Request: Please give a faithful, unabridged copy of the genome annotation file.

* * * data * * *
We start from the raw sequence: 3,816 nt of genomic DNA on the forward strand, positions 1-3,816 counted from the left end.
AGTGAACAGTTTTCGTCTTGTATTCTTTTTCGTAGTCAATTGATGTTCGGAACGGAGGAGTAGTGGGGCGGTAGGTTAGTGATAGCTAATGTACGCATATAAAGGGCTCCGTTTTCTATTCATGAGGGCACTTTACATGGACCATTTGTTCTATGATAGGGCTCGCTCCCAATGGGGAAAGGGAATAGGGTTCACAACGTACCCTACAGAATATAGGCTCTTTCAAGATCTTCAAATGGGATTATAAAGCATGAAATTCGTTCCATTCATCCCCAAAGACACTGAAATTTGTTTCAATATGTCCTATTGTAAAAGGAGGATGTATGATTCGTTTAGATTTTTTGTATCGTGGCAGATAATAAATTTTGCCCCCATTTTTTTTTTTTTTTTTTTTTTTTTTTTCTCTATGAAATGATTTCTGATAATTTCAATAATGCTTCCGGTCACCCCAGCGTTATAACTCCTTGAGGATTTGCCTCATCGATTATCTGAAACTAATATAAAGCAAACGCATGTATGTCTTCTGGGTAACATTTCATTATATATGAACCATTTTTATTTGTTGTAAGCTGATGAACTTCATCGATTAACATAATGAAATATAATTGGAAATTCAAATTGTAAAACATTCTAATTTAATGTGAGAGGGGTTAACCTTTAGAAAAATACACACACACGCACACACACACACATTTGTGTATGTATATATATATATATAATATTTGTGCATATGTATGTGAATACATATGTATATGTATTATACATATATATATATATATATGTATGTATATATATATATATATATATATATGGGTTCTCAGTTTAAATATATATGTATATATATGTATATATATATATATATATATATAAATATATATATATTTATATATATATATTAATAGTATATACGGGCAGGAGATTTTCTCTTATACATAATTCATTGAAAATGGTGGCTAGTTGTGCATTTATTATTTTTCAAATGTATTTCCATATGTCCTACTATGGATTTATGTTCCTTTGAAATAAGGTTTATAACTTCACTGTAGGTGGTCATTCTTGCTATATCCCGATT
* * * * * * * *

We start from the raw sequence: 3,816 nt of genomic DNA on the forward strand, positions 1-3,816 counted from the left end.
AGTGAACAGTTTTCGTCTTGTATTCTTTTTCGTAGTCAATTGATGTTCGGAACGGAGGAGTAGTGGGGCGGTAGGTTAGTGATAGCTAATGTACGCATATAAAGGGCTCCGTTTTCTATTCATGAGGGCACTTTACATGGACCATTTGTTCTATGATAGGGCTCGCTCCCAATGGGGAAAGGGAATAGGGTTCACAACGTACCCTACAGAATATAGGCTCTTTCAAGATCTTCAAATGGGATTATAAAGCATGAAATTCGTTCCATTCATCCCCAAAGACACTGAAATTTGTTTCAATATGTCCTATTGTAAAAGGAGGATGTATGATTCGTTTAGATTTTTTGTATCGTGGCAGATAATAAATTTTGCCCCCATTTTTTTTTTTTTTTTTTTTTTTTTTTTCTCTATGAAATGATTTCTGATAATTTCAATAATGCTTCCGGTCACCCCAGCGTTATAACTCCTTGAGGATTTGCCTCATCGATTATCTGAAACTAATATAAAGCAAACGCATGTATGTCTTCTGGGTAACATTTCATTATATATGAACCATTTTTATTTGTTGTAAGCTGATGAACTTCATCGATTAACATAATGAAATATAATTGGAAATTCAAATTGTAAAACATTCTAATTTAATGTGAGAGGGGTTAACCTTTAGAAAAATACACACACACGCACACACACACACATTTGTGTATGTATATATATATATATAATATTTGTGCATATGTATGTGAATACATATGTATATGTATTATACATATATATATATATATATGTATGTATATATATATATATATATATATATGGGTTCTCAGTTTAAATATATATGTATATATATGTATATATATATATATATATATATAAATATATATATATTTATATATATATATTAATAGTATATACGGGCAGGAGATTTTCTCTTATACATAATTCATTGAAAATGGTGGCTAGTTGTGCATTTATTATTTTTCAAATGTATTTCCATATGTCCTACTATGGATTTATGTTCCTTTGAAATAAGGTTTATAACTTCACTGTAGGTGGTCATTCTTGCTATATCCCGATT